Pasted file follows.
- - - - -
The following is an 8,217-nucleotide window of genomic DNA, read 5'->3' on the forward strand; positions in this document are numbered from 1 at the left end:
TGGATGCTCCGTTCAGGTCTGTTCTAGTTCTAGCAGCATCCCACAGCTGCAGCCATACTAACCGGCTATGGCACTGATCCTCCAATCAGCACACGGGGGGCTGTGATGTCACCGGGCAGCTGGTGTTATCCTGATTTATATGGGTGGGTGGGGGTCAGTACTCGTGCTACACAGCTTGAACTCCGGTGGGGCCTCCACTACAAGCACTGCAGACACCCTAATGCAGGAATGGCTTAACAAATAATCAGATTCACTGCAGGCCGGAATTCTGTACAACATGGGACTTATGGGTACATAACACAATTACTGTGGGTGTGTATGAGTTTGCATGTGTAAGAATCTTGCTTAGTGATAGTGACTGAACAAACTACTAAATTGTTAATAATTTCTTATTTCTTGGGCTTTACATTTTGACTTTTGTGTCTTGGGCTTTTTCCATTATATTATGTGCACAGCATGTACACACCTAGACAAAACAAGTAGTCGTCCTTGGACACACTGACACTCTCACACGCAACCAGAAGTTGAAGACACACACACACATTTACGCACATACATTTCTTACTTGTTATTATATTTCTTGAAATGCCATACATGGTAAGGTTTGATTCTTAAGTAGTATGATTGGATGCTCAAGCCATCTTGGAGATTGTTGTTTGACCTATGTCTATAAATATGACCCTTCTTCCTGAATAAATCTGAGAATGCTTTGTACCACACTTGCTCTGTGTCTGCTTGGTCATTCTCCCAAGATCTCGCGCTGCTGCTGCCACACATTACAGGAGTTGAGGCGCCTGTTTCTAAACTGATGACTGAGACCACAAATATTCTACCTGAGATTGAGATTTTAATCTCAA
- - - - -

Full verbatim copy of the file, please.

The following is an 8,217-nucleotide window of genomic DNA, read 5'->3' on the forward strand; positions in this document are numbered from 1 at the left end:
TGGATGCTCCGTTCAGGTCTGTTCTAGTTCTAGCAGCATCCCACAGCTGCAGCCATACTAACCGGCTATGGCACTGATCCTCCAATCAGCACACGGGGGGCTGTGATGTCACCGGGCAGCTGGTGTTATCCTGATTTATATGGGTGGGTGGGGGTCAGTACTCGTGCTACACAGCTTGAACTCCGGTGGGGCCTCCACTACAAGCACTGCAGACACCCTAATGCAGGAATGGCTTAACAAATAATCAGATTCACTGCAGGCCGGAATTCTGTACAACATGGGACTTATGGGTACATAACACAATTACTGTGGGTGTGTATGAGTTTGCATGTGTAAGAATCTTGCTTAGTGATAGTGACTGAACAAACTACTAAATTGTTAATAATTTCTTATTTCTTGGGCTTTACATTTTGACTTTTGTGTCTTGGGCTTTTTCCATTATATTATGTGCACAGCATGTACACACCTAGACAAAACAAGTAGTCGTCCTTGGACACACTGACACTCTCACACGCAACCAGAAGTTGAAGACACACACACACATTTACGCACATACATTTCTTACTTGTTATTATATTTCTTGAAATGCCATACATGGTAAGGTTTGATTCTTAAGTAGTATGATTGGATGCTCAAGCCATCTTGGAGATTGTTGTTTGACCTATGTCTATAAATATGACCCTTCTTCCTGAATAAATCTGAGAATGCTTTGTACCACACTTGCTCTGTGTCTGCTTGGTCATTCTCCCAAGATCTCGCGCTGCTGCTGCCACACATTACAGGAGTTGAGGCGCCTGTTTCTAAACTGATGACTGAGACCACAAATATTCTACCTGAGATTGAGATTTTAATCTCAA